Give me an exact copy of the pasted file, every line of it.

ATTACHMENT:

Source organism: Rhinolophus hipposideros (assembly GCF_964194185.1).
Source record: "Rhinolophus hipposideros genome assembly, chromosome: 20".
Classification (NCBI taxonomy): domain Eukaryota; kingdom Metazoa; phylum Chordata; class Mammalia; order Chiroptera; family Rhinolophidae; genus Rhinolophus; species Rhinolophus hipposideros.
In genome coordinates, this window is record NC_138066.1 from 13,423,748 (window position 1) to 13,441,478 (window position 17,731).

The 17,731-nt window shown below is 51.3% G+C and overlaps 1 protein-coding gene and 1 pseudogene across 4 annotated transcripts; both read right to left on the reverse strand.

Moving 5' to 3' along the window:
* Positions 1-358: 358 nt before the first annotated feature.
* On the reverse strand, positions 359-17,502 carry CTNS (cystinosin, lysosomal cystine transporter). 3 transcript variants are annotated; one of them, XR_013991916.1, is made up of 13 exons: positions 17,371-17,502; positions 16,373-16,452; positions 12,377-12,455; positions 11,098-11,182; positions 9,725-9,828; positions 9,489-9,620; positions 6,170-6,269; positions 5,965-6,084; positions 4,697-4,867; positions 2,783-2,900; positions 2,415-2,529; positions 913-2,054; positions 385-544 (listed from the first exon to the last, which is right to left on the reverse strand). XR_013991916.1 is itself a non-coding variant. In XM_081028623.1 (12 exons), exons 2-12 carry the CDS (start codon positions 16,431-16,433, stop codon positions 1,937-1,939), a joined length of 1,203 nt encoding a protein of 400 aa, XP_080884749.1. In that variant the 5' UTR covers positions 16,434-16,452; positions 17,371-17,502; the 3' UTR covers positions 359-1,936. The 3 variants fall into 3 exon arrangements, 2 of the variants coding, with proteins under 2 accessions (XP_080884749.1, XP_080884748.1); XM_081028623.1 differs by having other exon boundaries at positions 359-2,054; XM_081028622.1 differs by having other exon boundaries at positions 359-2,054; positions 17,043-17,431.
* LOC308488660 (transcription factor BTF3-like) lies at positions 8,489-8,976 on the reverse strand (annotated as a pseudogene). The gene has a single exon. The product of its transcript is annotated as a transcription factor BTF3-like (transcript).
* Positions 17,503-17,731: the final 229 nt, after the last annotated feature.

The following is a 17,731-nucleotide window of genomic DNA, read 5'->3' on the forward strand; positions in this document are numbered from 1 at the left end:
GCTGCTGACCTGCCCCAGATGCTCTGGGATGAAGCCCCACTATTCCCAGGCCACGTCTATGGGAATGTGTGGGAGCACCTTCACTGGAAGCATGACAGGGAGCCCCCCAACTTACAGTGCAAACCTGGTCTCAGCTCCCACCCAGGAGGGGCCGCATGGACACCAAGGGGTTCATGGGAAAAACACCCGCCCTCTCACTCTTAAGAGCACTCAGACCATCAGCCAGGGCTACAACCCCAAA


Source organism: Rhinolophus hipposideros (assembly GCF_964194185.1).
Source record: "Rhinolophus hipposideros genome assembly, chromosome: 20".
Classification (NCBI taxonomy): domain Eukaryota; kingdom Metazoa; phylum Chordata; class Mammalia; order Chiroptera; family Rhinolophidae; genus Rhinolophus; species Rhinolophus hipposideros.
In genome coordinates, this window is record NC_138066.1 from 13,423,748 (window position 1) to 13,441,478 (window position 17,731).

The 17,731-nt window shown below is 51.3% G+C and overlaps 1 protein-coding gene and 1 pseudogene across 4 annotated transcripts; both read right to left on the reverse strand.

Moving 5' to 3' along the window:
* Positions 1-358: 358 nt before the first annotated feature.
* On the reverse strand, positions 359-17,502 carry CTNS (cystinosin, lysosomal cystine transporter). 3 transcript variants are annotated; one of them, XR_013991916.1, is made up of 13 exons: positions 17,371-17,502; positions 16,373-16,452; positions 12,377-12,455; positions 11,098-11,182; positions 9,725-9,828; positions 9,489-9,620; positions 6,170-6,269; positions 5,965-6,084; positions 4,697-4,867; positions 2,783-2,900; positions 2,415-2,529; positions 913-2,054; positions 385-544 (listed from the first exon to the last, which is right to left on the reverse strand). XR_013991916.1 is itself a non-coding variant. In XM_081028623.1 (12 exons), exons 2-12 carry the CDS (start codon positions 16,431-16,433, stop codon positions 1,937-1,939), a joined length of 1,203 nt encoding a protein of 400 aa, XP_080884749.1. In that variant the 5' UTR covers positions 16,434-16,452; positions 17,371-17,502; the 3' UTR covers positions 359-1,936. The 3 variants fall into 3 exon arrangements, 2 of the variants coding, with proteins under 2 accessions (XP_080884749.1, XP_080884748.1); XM_081028623.1 differs by having other exon boundaries at positions 359-2,054; XM_081028622.1 differs by having other exon boundaries at positions 359-2,054; positions 17,043-17,431.
* LOC308488660 (transcription factor BTF3-like) lies at positions 8,489-8,976 on the reverse strand (annotated as a pseudogene). The gene has a single exon. The product of its transcript is annotated as a transcription factor BTF3-like (transcript).
* Positions 17,503-17,731: the final 229 nt, after the last annotated feature.

The following is a 17,731-nucleotide window of genomic DNA, read 5'->3' on the forward strand; positions in this document are numbered from 1 at the left end:
GCTGCTGACCTGCCCCAGATGCTCTGGGATGAAGCCCCACTATTCCCAGGCCACGTCTATGGGAATGTGTGGGAGCACCTTCACTGGAAGCATGACAGGGAGCCCCCCAACTTACAGTGCAAACCTGGTCTCAGCTCCCACCCAGGAGGGGCCGCATGGACACCAAGGGGTTCATGGGAAAAACACCCGCCCTCTCACTCTTAAGAGCACTCAGACCATCAGCCAGGGCTACAACCCCAAA